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Publication numberUS4523432 A
Publication typeGrant
Application numberUS 06/429,460
Publication dateJun 18, 1985
Filing dateSep 30, 1982
Priority dateNov 16, 1981
Fee statusLapsed
Also published asEP0079624A2, EP0079624A3
Publication number06429460, 429460, US 4523432 A, US 4523432A, US-A-4523432, US4523432 A, US4523432A
InventorsHans-Ulrich Frutschi
Original AssigneeBbc Brown, Boveri & Company, Limited
Export CitationBiBTeX, EndNote, RefMan
External Links: USPTO, USPTO Assignment, Espacenet
Air storage power station
US 4523432 A
In an air storage power station heat is withdrawn from the compression process via a heating element (18) and passed into a heat storage device (15). During turbine operation the cold compressed air taken from the air reservoir (1) is first pre-heated with the stored heat in an air heater (21) and then passes via the recuperator (14) to the gas turbine (12',12"). In this way low-temperature corrosion at the exchange surfaces of the recuperator (14) on the flue gas side is avoided, especially during start-up of the gas turbine.
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I claim:
1. A method for operating an air storage power station having a gas turbine with an upstream combustion chamber, a compressor, an air reservoir receiving compressed air from said compressor and selectively connected to said combustion chamber for supplying compressed air to said combustion chamber, an electrical machine operatively connected to said gas turbine and said compressor, a recuperator providing heat exchange between air being supplied to said combustion chamber and gas being discharged from said gas turbine, and means for storing and selectively transferring heat from said compressor to said air being supplied to said combustion chamber at a point upstream of said recuperator, said method comprising the steps of:
initiating the supply of compressed air from said reservoir to said combustion chamber so as to begin turbine operation;
transferring stored heat from said means for storing to said supplied air; and
limiting said transfer of supplied heat to a start up period of said turbine operation.

This invention concerns an air storage power station, consisting essentially of a gas turbine with a combustion chamber connected upstream and a recuperator connected downstream, a compressor with at least one intercooler and an aftercooler, an electrical machine and an air reservoir.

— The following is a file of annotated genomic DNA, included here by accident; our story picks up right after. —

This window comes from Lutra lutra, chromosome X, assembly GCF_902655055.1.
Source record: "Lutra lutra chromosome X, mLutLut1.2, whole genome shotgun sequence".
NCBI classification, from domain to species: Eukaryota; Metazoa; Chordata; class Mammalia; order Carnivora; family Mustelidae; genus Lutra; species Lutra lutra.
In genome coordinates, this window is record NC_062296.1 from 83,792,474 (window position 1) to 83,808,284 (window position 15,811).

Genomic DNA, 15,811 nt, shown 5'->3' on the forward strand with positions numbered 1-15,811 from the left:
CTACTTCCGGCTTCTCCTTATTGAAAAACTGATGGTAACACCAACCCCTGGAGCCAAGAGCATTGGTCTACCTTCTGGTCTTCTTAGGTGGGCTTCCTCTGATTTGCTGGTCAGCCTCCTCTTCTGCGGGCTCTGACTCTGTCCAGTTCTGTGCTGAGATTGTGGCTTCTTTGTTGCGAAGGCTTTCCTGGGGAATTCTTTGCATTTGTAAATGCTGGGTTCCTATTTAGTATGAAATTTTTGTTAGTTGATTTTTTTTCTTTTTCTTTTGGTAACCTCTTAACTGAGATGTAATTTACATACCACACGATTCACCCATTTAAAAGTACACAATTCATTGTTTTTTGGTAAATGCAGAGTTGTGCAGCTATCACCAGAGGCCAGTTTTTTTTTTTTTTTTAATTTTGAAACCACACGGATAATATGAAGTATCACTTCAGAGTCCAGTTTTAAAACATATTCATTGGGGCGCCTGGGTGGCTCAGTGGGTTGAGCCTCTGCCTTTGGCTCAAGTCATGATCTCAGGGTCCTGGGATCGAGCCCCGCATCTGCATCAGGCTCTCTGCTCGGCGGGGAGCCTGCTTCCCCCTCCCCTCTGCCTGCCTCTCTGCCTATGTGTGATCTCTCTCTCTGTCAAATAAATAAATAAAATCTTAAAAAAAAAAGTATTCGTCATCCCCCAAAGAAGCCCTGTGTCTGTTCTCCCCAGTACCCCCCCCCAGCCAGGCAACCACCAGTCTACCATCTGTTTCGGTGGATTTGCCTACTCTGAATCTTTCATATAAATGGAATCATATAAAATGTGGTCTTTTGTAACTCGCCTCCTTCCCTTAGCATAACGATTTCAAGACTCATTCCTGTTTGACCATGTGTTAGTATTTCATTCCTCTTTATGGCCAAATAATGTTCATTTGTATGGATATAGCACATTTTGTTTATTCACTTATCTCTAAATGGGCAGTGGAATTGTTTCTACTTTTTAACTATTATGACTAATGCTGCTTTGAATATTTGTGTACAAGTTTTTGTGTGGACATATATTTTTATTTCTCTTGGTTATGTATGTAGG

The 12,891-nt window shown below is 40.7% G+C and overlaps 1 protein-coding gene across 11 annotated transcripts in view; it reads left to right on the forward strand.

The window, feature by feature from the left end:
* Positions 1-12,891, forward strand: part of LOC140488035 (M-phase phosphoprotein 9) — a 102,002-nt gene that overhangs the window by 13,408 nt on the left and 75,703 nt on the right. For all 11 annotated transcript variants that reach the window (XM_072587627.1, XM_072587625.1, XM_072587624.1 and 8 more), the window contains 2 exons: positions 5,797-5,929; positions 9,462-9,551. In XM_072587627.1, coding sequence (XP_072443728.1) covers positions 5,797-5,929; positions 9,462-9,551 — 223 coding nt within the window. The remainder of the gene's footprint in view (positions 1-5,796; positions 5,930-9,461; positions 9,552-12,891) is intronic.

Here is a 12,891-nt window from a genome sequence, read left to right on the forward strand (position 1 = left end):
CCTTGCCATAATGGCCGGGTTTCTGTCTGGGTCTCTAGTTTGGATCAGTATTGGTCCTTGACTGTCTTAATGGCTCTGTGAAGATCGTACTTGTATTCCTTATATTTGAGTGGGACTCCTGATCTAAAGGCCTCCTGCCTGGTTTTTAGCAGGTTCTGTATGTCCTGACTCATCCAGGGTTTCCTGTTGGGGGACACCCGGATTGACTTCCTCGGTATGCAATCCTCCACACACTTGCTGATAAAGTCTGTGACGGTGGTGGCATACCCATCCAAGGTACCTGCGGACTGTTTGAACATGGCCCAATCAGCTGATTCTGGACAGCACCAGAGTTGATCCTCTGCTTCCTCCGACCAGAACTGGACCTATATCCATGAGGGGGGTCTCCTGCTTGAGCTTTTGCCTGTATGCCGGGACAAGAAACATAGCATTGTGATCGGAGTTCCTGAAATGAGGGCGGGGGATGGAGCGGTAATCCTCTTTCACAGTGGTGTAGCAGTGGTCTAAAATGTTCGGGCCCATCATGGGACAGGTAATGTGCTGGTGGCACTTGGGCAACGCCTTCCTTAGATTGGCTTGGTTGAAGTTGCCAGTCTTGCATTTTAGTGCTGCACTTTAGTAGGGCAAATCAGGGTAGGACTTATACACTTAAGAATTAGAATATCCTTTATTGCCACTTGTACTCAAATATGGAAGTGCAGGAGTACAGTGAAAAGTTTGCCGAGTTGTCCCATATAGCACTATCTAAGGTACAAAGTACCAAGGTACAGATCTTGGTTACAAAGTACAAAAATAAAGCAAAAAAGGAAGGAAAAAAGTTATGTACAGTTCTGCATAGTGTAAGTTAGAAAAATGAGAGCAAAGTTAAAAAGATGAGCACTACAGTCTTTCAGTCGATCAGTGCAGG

Such installations are particularly attractive where the night-time output reserves of base load electricity generating plants cannot be utilized. Excess energy generated at night is then stored in pneumatic form in subterranean cavities. During the day this energy is available to cover the day-time peaks.

The first air storage gas turbine installation of the kind described is the Huntorf power station in the Federal Republic of Germany, described in Brown Boveri Mitteilungen, January 1977, Volume 64, pages 34 to 39. In order to reduce the fuel consumption and to adjust the waste gas temperatures to values which are usual in steam power stations, this plant's construction already envisages the application of a recuperator, in which the waste heat from the gas turbine is transferred to the compressed air.

This arrangement has the disadvantage, that the cold compressed air from the air reservoir has, because of low-temperature corrosion, a damaging effect on the flue gas side of the recuperator.


The object of the invention is to provide means with which, on start-up of the gas turbine, the temperatures of the recuperator exchange surfaces are already so high that the temperature of the flue gases does not fall below their acid dew point.

Air storage plants with so called "adiabatic operation"--i.e. operation without a gas turbine combustion chamber--are indeed known, in which the air leaving the air reservoir before entry into the gas turbine is heated by means of an air storage device in which the air that has been compressed was cooled during the charging process. However, this arrangement is based on an air storage circulation which differs considerably from that described above as far as the turbine process and compression process are concerned. The heat storage device known in this way fulfils the function of the otherwise usual combustion chamber, so that the heat exchange constitutes a genuine heating of the air to the gas turbine entry temperature.